Poppy season returns in force
Poppy season returns in force
Hilltribe farmers along the border
told S.H.A.N. on Thursday (19 September) they were expecting
fitting returns from their labor by the end of October, coinciding
with Foreign Minister Win Aung's address to the UN General Assembly
that promised eradication of illegal drugs through the project
code-named New Destiny that was launched in May.
"No Burmese official told us anything about it," said a Lisu villager, who has a home inside Thailand in Wianghaeng, a district of Chiangmai. "What we have heard from them again and again is that we set up our fields away from the motor roads where wayfarers can make out what we're growing."
As a result, hilly areas of the township of Mongton, opposite Chiangmai, roughly 2,500 square miles, are filled with poppy fields. "Those along the border are under Wa control", said another tribeman, while those further inside are under the Burmese army's control."
They told S.H.A.N. they had no idea
how the farmers would be taxed this year. "Last year, they taxed us
according to the head count of the hired laborers in the employment
of pawliangs (employers)", said one, "4 kyat per head".
A hundred kyat makes 1 joy (1.6 kg). Thousands of villagers from across the Salween who came to find work, were engaged by Kokang, Wa, Lisu and even Shan "bosses" to work in their fields.
Sources, however, were not wholly sure about the situation in the neighboring township of Monghsat in the east, where its borders meet Chiangmai and Chiangrai. The southern sector of the township, including Mongyawn, is under Wa jurisdiction. Drug-lord Wei Hsuehkang has reportedly prohibited production of opium in his domain and has moved most of the refineries from the area. "A few still remains there," said S.H.A.N.'s insider source. "For example, the one near Base 46, between Mongyawn and Monghsat, that was constructed inside a man-made cave, was still in operation when I was in Monghsat over a month ago."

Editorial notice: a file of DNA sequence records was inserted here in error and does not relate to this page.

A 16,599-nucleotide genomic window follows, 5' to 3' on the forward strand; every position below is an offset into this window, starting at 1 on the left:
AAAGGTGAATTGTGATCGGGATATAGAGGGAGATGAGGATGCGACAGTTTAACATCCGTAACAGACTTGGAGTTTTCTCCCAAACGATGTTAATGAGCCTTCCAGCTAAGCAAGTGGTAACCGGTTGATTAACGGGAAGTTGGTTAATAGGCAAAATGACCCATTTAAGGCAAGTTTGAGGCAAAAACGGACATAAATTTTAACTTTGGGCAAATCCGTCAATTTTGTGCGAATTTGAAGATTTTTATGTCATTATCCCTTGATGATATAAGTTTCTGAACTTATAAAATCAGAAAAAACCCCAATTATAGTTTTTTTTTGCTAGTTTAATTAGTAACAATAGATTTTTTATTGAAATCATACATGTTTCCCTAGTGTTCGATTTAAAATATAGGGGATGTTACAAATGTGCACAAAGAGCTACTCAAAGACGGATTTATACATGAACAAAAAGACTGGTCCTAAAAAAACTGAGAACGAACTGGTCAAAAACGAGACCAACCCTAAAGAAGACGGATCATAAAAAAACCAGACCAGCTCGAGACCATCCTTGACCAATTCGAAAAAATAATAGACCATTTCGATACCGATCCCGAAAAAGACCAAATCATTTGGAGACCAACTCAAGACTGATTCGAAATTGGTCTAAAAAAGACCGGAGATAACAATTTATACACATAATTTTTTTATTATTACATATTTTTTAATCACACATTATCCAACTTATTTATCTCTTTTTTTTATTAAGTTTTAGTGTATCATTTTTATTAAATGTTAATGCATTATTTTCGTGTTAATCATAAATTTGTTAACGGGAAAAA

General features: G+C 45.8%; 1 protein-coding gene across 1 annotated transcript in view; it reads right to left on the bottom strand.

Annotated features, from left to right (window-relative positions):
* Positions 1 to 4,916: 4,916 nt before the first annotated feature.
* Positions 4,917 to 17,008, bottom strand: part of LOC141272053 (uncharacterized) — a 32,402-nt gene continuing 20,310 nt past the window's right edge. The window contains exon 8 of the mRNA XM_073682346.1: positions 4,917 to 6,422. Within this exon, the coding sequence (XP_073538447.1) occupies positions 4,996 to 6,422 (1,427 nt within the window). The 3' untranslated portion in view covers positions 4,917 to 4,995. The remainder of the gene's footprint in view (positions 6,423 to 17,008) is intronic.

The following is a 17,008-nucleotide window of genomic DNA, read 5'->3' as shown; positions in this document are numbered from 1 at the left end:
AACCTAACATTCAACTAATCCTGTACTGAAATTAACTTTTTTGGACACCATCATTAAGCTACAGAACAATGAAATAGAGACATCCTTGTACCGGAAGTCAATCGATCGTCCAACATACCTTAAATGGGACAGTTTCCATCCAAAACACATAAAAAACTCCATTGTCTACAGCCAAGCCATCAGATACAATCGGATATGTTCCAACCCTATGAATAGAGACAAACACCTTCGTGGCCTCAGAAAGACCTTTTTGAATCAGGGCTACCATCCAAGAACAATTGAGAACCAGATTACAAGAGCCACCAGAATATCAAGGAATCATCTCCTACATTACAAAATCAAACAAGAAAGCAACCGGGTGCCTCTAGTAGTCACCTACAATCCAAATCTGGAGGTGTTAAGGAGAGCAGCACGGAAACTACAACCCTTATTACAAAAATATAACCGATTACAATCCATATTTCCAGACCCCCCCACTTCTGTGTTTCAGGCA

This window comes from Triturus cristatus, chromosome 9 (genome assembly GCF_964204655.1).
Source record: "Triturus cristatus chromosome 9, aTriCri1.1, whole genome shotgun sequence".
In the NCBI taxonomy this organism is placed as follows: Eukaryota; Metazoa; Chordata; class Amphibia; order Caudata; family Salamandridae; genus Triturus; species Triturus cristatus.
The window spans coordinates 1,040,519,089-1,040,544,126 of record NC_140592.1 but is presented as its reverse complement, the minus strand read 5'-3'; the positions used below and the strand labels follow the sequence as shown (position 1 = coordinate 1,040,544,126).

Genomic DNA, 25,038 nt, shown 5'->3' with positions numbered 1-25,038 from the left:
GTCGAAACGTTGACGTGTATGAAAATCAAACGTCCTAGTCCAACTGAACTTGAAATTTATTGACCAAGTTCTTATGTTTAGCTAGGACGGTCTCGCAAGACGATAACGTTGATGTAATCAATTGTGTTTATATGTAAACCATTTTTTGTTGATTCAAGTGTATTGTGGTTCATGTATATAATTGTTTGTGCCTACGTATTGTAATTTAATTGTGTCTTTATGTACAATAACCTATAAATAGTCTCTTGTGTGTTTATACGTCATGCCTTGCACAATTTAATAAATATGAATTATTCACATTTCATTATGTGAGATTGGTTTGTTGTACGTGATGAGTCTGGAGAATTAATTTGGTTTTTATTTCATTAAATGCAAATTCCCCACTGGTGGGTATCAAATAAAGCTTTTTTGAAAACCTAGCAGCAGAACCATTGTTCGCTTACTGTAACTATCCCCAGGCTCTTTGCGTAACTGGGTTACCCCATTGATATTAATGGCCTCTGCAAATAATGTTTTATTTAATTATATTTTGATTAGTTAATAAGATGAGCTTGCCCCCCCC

The northern sector of the township,
under Burmese army control, meanwhile, boasted a vast expanse of
poppy fields. "But it's far from the border where complaints from
the Thai government is rarely heard or felt," he said.
[Shan rebel sources maintained that the Wa were also forcing the inhabitants in Mongkok, Mongloong and Hpaktu Moeng in the eastern sector of Monghsat Township under their control to cultivate poppies. "Whether or not you produce opium, you'll be taxed anyway," one Wa officer was quoted as saying to the village elders. However, this information cannot be confirmed independently.]
Shans slipping into Thailand from the cis-Salween townships of Laikha, Mongkerng, Mongnawng, Kunhing, Mongpan and Kengtawng also confirmed reports of the existence of poppy fields.
"In fact, we were exhorted by Kengtawng Area Commander (rank unknown) Khin Maung Myint on 9 September that we could grow as much as we like," said Wizingda (real name withheld by request). "That's why I've come to Thailand to persuade my relatives who are working here to go back. We could make at least a million kyat (around 38,000 baht at present rate) between us."
Rangoon and UNDCP have declared reduction of drug output through their concerted efforts. But poppy farmers claim that it is the weather, and not the Burmese or the UN, that constitutes the principal reason for the decline. "We hope the gods are easy on us this year," prays the Lisu from Wianghaeng.
"It is the same across Maehongson", said a source who recently returned from a trip to the border. "The seeds were supplied by the Kokang bosses."